Cayden Garcia took lessons from Computer Science courses to Appalachian League internship
by Brian Magloyoan (B.A. ’15)
Combining his Computer Science studies at St. Mary’s University with his passion for baseball, Cayden Garcia made a splash with the Appalachian League, one of the longest-running baseball leagues in the history of professional baseball.
Named as the data coordinator for the Elizabethton River Riders, Garcia served as the technology liaison, tasked with managing in-game video operations and the technology needed for data capture.
“His internship this summer is where he’s getting a chance to use some of his computer science skills,” said Arthur Hanna, Ph.D., St. Mary’s Professor of Computer Science, and Graduate Program Director of Computer Science and Computer Information Systems. “It puts what he’s been doing in the computer science classes in a real-world perspective.”
Utilizing his computer science skills to write programs that measure data, Garcia gathered key information that assists with player development.
“I’ve written a few programs,” said Garcia, who is also minoring in Mathematics. “It makes sharing data with the guys pretty easy because I can whip up a program in six hours and show them what they need to see.”
Garcia, who is from San Antonio, credits his experience at St. Mary’s for preparing him for the opportunity to work with professionals from the Appalachian League and Major League Baseball.
“It helped with getting the internship in the first place,” he said. “The reason why they put me on projects with those guys is because of school.”
Hanna, his advisor, acknowledged Garcia’s work ethic as one of the reasons for his success.
“He’s very sincere and industrious,” Hanna said. “Those people make the best students because they know what they want and they are willing to work for it.”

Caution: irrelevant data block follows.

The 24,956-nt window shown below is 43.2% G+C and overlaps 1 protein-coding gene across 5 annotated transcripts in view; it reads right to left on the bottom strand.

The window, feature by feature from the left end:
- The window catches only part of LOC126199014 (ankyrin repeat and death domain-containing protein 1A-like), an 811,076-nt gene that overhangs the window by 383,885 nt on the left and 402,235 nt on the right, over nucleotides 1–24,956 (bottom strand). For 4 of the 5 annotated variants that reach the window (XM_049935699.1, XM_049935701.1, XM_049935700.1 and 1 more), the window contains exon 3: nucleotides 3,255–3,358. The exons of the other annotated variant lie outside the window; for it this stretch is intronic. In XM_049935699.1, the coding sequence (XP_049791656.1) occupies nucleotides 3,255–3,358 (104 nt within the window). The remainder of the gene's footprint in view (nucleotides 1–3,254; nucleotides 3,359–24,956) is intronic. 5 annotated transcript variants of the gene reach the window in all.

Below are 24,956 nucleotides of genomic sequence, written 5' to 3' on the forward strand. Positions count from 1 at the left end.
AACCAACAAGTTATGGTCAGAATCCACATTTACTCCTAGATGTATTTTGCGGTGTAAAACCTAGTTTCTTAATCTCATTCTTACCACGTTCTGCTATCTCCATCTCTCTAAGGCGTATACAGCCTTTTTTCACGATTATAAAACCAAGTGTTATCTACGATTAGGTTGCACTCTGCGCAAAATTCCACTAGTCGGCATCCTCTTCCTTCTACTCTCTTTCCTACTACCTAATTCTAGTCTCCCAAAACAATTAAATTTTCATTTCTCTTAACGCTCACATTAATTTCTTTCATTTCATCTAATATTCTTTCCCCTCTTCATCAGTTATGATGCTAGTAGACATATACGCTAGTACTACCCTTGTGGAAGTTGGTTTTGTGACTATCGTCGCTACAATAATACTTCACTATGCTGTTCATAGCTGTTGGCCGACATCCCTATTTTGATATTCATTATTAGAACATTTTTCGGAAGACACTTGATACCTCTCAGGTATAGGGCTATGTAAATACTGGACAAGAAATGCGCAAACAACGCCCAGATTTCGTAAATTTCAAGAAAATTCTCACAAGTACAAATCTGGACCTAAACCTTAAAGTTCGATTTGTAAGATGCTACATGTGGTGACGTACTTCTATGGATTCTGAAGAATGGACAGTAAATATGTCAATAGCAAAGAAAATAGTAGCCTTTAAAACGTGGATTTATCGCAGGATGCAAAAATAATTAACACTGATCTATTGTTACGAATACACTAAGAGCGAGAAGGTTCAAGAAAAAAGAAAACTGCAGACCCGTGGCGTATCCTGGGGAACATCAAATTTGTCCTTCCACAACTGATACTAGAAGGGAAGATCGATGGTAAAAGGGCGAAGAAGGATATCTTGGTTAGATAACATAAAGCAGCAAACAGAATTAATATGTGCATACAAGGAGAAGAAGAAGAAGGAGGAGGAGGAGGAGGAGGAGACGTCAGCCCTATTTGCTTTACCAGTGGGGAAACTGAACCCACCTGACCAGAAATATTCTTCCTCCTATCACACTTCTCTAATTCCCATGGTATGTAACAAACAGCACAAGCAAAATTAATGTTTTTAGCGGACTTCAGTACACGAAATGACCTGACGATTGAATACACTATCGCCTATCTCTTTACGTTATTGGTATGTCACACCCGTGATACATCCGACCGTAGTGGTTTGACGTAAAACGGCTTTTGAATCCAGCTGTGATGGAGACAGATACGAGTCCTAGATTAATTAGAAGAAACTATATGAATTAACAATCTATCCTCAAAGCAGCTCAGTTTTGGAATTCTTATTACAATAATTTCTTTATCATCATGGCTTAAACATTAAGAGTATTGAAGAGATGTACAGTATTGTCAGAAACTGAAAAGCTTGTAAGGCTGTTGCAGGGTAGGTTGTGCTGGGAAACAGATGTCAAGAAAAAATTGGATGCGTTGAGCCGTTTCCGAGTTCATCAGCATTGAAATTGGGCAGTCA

“Computer Science professors, I haven’t had a bad one yet,” Garcia said. “All of them have been extremely helpful. They want the best for their students.”
“The biggest thing at St. Mary’s is the relationships you get to build with your professors,” he added. “Especially being in my major, having them there, ready to help out, it’s a big deal.”
Prior to arriving at St. Mary’s in 2021, Garcia recalls how collegiate baseball wasn’t in his plans.
“Honestly, I wasn’t even planning on playing college baseball,” said Garcia who graduated from Johnson High School. “It wasn’t until St. Mary’s called me for a visit. It was the only school to call me to play baseball.”
“Looking back at it now,” he added. “It was probably the best decision I’ve made so far.”
“The biggest thing at St. Mary’s is the relationships you get to build with your professors. Especially being in my major, having them there, ready to help out, it’s a big deal.”
After the outfielder suited up for the Rattler Baseball team for two seasons, Garcia transitioned to the coaching staff for the 2023 season, serving as an assistant recruiting coordinator and head of player development.
“He was one of the more valuable assets we had on our staff last year,” Assistant Baseball Coach Michael Cavazos said. “There were nights we would stay late before a road trip and go through film. Then I’d come back the next day and see that he’d ended up sleeping on the couch in the locker room.”
“There are late nights and early mornings,” Garcia said. “It’s a grind, but I’m the type of person who needs to be busy.”
Set to graduate in Spring 2024, Garcia hopes to one day work for a Major League Baseball franchise.
“Cayden is going to be a great representative of St. Mary’s when he leaves here,” Cavazos said. “He might develop some software that changes the game of baseball, or he might go into coaching.”
“I see no reason for him not to get to where he wants to go,” Hanna added. “He knows where he’s going and what he needs to do to get there.”